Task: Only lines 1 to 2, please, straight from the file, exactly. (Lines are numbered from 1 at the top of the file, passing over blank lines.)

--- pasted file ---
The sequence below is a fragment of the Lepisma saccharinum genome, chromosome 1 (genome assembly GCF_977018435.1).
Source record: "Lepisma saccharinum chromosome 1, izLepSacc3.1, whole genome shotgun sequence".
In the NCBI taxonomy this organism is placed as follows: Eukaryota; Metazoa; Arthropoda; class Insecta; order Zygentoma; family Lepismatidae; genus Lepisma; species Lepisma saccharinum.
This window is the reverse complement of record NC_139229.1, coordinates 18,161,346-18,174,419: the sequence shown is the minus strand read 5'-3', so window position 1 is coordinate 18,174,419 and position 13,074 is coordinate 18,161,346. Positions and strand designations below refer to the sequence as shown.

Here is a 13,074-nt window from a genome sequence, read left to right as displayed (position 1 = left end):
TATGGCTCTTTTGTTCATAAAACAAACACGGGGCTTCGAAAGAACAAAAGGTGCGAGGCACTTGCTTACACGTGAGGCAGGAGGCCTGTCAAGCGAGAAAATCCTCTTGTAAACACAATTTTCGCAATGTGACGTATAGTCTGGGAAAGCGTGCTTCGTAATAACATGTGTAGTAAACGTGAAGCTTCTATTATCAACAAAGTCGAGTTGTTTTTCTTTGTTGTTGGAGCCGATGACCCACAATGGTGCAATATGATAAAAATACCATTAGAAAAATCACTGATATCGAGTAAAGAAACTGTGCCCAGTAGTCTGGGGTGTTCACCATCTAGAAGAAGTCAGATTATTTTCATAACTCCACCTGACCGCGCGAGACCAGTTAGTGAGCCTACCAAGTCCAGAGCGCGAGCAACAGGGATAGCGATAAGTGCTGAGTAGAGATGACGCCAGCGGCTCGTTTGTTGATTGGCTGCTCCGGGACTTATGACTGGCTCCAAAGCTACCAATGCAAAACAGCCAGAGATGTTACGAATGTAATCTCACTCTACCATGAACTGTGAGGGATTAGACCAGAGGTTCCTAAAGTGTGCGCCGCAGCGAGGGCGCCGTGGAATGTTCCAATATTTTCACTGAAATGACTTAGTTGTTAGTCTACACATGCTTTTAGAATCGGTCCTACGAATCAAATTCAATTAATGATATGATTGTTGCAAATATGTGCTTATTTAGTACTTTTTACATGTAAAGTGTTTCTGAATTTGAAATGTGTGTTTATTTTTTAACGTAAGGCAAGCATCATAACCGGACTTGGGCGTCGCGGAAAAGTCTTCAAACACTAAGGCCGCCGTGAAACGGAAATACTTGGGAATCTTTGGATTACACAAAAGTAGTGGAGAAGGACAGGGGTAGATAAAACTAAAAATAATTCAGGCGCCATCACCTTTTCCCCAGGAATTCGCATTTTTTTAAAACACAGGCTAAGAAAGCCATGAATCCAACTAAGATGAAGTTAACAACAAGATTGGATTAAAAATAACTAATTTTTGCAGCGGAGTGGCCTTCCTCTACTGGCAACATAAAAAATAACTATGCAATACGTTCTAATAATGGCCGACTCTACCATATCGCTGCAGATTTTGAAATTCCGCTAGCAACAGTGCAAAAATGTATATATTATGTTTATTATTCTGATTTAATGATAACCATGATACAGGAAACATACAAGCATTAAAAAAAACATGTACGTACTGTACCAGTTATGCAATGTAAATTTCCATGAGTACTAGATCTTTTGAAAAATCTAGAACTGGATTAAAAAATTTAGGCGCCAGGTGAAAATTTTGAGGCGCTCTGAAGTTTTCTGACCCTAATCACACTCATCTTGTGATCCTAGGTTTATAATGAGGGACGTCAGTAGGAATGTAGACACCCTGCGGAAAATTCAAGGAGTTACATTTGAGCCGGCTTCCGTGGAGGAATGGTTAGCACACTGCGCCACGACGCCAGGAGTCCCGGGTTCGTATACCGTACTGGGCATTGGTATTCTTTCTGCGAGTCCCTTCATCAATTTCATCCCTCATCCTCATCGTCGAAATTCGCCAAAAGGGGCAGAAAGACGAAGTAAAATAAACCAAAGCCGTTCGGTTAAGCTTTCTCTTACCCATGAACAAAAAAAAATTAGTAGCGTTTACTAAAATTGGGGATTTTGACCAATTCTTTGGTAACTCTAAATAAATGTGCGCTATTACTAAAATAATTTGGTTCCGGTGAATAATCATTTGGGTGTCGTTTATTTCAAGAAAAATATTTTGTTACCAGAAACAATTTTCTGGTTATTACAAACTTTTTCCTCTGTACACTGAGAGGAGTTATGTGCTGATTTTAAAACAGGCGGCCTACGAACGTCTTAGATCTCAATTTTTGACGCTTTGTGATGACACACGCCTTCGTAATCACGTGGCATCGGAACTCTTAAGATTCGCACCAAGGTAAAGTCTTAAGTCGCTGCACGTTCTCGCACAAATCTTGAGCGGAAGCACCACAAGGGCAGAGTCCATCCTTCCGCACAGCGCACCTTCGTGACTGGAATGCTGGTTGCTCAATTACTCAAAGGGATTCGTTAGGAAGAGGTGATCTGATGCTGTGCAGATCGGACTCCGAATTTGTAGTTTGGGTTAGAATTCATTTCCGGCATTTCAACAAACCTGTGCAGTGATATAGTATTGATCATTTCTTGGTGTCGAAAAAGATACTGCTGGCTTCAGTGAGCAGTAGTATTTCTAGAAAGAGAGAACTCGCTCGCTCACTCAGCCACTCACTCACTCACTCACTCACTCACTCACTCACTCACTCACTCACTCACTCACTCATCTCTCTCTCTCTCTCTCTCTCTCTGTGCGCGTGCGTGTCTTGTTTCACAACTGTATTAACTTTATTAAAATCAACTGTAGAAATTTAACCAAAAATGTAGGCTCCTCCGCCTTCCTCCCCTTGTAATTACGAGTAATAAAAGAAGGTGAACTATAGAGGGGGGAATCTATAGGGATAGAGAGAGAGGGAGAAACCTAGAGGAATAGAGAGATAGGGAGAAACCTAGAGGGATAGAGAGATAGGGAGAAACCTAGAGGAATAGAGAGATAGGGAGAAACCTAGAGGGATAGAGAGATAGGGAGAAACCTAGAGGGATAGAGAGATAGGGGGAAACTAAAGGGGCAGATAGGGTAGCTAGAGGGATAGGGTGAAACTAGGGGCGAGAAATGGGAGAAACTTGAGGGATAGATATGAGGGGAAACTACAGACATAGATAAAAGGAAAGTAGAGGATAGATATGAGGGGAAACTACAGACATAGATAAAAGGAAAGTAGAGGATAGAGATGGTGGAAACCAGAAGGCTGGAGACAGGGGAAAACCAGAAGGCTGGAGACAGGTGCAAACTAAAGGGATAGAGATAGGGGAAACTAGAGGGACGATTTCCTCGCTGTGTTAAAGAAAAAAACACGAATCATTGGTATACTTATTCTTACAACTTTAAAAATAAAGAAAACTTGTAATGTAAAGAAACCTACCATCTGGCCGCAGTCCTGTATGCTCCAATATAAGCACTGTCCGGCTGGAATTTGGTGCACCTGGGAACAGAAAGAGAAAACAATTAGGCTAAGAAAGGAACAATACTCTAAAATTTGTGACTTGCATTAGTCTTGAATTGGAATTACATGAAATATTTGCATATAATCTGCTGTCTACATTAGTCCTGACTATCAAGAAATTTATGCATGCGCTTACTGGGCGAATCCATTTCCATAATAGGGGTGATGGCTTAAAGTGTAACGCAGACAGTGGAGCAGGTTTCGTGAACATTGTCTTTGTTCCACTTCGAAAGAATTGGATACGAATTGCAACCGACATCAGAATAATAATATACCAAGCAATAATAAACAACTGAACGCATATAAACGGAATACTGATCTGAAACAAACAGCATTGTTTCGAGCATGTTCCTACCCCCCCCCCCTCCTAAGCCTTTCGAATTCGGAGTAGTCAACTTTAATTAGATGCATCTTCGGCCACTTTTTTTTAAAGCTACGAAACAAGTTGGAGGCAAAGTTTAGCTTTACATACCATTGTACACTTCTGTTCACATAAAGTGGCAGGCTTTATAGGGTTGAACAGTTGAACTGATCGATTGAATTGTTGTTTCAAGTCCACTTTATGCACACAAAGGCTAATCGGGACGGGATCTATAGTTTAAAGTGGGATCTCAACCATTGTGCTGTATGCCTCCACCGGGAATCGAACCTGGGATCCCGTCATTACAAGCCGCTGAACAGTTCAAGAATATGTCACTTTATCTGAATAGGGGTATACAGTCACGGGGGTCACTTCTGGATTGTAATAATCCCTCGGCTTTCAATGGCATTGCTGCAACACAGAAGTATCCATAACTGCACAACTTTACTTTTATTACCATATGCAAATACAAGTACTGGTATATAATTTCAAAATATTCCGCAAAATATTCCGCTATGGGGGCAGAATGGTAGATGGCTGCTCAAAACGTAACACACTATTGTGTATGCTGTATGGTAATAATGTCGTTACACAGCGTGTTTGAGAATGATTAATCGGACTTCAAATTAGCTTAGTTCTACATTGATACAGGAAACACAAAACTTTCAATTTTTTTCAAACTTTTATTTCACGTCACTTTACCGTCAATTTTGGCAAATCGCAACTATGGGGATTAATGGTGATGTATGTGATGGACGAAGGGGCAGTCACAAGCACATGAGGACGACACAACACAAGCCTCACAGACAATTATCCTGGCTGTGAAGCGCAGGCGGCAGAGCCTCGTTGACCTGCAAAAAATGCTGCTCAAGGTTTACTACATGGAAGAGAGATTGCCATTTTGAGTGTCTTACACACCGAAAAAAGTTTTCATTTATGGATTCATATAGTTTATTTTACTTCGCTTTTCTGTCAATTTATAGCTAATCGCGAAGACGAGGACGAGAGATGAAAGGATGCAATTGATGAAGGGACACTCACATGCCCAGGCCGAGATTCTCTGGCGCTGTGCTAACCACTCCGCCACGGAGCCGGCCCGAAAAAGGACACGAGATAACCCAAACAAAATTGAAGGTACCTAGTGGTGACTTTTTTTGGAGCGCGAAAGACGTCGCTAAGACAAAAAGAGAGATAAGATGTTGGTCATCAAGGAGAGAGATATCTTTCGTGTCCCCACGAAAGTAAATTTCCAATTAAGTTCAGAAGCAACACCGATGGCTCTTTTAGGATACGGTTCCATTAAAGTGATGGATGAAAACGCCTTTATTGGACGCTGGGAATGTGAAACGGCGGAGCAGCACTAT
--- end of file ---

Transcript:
The sequence below is a fragment of the Lepisma saccharinum genome, chromosome 1 (genome assembly GCF_977018435.1).
Source record: "Lepisma saccharinum chromosome 1, izLepSacc3.1, whole genome shotgun sequence".